Here’s a fantastic comment by a reader responding to my earlier post about why we need the humanities. The reader sent it via e-mail, and asked to remain anonymous:
I’m a regular reader who’s been meaning for a while to chime in about your posts on the humanities. I’ve found them stimulating, but my thoughts are a little long for the com box so I’m trying an email.
I am a PhD student in Classics at a well-respected institution. I was an accidental Classics major, finding that I was so enamored with seeking out the origins and structures of Renaissance literature and Christian theology that I could stop to study those true delights of mine until I had become familiar with what came before.
I am also by disposition a romantic, and so have been for a long time trying to make sense of the intersection between academic passions for Classical literature and the kind of paean to the humanities offered by Bauerlein and many others. Here’s my take in a nutshell: it is certainly true that the great works of the humanities can open up new vistas and that submitting our studies to them is a good and salutary way to grow up. But I don’t think the great thing impeding this sort of education being taught in the our universities is murderous professors who want to make everything about power. It is, rather, the separation of the disciplines the professors teach from that kind of education.
What professors really do is an offspring of philology, the human science of comparative and textual study of the past. In that definition I follow a recent important book by James Turner called, Philology. Turner argues that almost all the modern disciplines in the humanities derive from the philological studies of the 16th c. and earlier (philosophy is the big exception, and linguistics a hybrid). What’s interesting in the book is to see how often a big gain in knowledge is the result of asking the wrong question–for instance, asking “What language was spoken in Eden?” resulted in people trying to derive families of languages that were descended from one prototype, which aided in the discovery of Proto-Indo-European.
But the question ‘what language was spoken in Eden” reflects a deep, perhaps even unreflective commitment to the Bible and the questions it raises about history. My impression on reading Turner’s book is that time and again, the work of the humanities is driven on by the loyalties, loves and desire to know that the researchers have at bedrock about the media and figures they are studying. So the disciplines don’t themselves promote that commitment so much as they are our response to it.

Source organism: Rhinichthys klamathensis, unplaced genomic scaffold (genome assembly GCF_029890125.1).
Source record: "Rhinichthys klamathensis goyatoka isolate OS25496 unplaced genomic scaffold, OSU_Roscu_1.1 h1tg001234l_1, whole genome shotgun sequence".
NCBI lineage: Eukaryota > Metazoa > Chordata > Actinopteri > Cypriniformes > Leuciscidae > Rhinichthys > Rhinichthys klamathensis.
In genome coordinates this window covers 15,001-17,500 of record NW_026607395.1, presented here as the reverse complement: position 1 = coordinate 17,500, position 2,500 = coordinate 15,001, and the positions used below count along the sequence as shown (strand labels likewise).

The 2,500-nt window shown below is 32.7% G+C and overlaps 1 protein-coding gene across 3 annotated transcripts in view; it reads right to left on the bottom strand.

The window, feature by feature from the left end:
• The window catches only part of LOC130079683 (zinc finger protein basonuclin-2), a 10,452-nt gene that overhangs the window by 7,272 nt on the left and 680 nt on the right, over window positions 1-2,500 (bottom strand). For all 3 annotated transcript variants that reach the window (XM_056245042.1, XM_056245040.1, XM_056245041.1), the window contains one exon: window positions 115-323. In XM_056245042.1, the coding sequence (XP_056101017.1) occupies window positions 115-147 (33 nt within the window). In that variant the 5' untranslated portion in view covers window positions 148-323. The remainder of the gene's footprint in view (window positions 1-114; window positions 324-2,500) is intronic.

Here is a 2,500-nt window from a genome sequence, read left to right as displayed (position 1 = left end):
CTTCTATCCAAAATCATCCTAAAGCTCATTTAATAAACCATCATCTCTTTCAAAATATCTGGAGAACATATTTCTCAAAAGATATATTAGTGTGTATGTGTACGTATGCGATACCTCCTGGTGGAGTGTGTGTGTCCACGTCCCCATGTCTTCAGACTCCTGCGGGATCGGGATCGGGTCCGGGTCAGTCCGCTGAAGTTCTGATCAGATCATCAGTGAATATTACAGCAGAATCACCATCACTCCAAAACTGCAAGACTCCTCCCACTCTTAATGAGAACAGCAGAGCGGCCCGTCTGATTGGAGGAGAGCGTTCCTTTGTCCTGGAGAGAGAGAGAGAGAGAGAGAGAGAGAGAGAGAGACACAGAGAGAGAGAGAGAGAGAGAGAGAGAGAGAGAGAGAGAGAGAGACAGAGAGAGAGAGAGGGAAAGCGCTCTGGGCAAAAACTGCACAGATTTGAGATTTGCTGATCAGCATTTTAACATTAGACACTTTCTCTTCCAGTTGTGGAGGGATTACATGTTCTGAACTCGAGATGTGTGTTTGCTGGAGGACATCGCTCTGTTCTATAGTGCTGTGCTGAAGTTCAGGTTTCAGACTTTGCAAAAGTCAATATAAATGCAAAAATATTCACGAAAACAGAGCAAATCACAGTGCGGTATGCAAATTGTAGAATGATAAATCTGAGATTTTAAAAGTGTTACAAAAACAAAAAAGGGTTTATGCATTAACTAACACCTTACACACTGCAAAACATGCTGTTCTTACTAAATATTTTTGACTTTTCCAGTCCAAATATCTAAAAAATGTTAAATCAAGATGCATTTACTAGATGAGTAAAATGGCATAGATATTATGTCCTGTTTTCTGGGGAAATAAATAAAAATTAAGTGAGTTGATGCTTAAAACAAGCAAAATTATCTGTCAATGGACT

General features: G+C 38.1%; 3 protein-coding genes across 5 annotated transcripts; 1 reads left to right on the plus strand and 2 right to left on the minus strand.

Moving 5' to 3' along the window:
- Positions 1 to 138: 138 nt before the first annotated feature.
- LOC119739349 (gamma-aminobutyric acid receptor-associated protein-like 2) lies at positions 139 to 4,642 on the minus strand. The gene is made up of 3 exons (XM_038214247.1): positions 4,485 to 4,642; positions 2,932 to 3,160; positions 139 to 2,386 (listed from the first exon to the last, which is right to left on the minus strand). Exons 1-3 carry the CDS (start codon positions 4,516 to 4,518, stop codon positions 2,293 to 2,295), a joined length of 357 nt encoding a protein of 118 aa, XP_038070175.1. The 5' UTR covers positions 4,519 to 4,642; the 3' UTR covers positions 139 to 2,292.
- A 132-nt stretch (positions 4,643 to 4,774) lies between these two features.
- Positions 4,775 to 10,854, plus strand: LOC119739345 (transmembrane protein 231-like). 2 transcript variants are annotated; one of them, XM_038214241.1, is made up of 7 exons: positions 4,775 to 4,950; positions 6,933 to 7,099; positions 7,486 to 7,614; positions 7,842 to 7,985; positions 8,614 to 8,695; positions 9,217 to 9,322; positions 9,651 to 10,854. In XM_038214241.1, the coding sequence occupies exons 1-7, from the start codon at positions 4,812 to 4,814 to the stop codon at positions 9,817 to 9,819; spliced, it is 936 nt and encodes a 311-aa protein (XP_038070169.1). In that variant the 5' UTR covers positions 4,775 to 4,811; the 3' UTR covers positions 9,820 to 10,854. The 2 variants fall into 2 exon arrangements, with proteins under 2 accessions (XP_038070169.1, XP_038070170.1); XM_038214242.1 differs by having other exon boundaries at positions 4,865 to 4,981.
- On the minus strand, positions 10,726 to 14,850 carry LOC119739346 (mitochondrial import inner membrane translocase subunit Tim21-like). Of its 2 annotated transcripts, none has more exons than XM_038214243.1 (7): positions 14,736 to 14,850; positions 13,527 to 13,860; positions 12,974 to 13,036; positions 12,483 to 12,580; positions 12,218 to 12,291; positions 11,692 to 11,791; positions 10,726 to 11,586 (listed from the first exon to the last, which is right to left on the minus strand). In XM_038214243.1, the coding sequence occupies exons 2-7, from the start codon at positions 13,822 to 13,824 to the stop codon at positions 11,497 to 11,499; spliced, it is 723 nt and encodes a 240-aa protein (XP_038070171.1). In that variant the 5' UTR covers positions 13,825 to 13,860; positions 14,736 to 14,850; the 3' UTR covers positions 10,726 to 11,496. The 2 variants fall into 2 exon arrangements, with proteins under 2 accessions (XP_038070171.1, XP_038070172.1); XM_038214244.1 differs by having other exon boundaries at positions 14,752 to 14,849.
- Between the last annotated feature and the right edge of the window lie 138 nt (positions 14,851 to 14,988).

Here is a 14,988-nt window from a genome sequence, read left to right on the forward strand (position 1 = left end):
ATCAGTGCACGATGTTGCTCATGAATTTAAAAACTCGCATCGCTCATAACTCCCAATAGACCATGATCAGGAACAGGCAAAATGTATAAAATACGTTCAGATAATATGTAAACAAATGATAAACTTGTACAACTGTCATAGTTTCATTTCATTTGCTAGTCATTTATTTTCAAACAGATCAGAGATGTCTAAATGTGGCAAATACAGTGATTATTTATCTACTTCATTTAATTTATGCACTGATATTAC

This is what is lacking in the contemporary academy: loyalties, loves. At least, ones that can be shared, non-individualistic ones. In my department every graduate student has a story about why they have pursued Classics, and in most cases it is one of three options: I was good at it; I am in love with Tibullus/Heraclitus/Greek military strategy/etc.; or because they have some conviction about the value of these things. But these accounts are seldom challenged or molded by the department in any particular way, because there is no common sense of what the point of the discipline’s endeavor is. Although there are a few opinions here and there among the faculty, largely everyone falls back on the general goodness of exploring knowledge and introducing students to material we enjoy and that gives us honest work to do.
That goes as far as most universities want their studies to impinge on the lives of students. But it is not sufficient to sustain an education of the soul of the sort that you would like to see in the university (and me too). That takes some conviction about what the path is, some willingness to name goals for emotional, moral, and spiritual education. That conviction could be either of what knowledge all people need to have to be free (e.g. Villanova’s honors program or St. John’s); or conviction of purpose for the university (as in Alasdair MacIntyre’s designs for a philosophy to take the rudder in God, Philosophy, and the University); or else conviction that the kind of education we want and the reasons we have to teach are in fact to be found in the sort of research the university currently promotes among its faculty (Mark Schwehn, Exiles from Eden is good on this). But right now it is not easy to see how any university can do better than offer a lone beacon or even a few lights among the faculty, because the disciplines seem to function, to some degree, on the scraps of meaning left to individuals even when the roots are gone.
As a final point, it is worth noting too that the reason for the loss of this common faith must be dealt with much more seriously than advocates for classical education have tended to do (in my experience). George Steiner’s In Bluebeard’s Castle has a brilliant meditation on the destructive effects of the sobering realization that the Holocaust’s architects had the sort of humanistic education we are here pining for. Really? Europe’s intellectuals said. This stuff can make us better? But if it cannot even prevent that, what good is it? How can we trust it again?
Since I am in the academy, I think I need to start from these sorts of questions. They are the ones that undercut the possibility of trusting that learning about our past is worthwhile from within the humanities themselves. The people who spend the most time in these studies, who are most driven concerning matters that affect these studies, and who are the de facto guardians of this material have no reason they can give their institutions or students to trust the great works of the past to shape their souls. That to me seems the deepest impediment to a resurrection of humanistic learning.
Thoughts? David White, I’m looking at you, brother.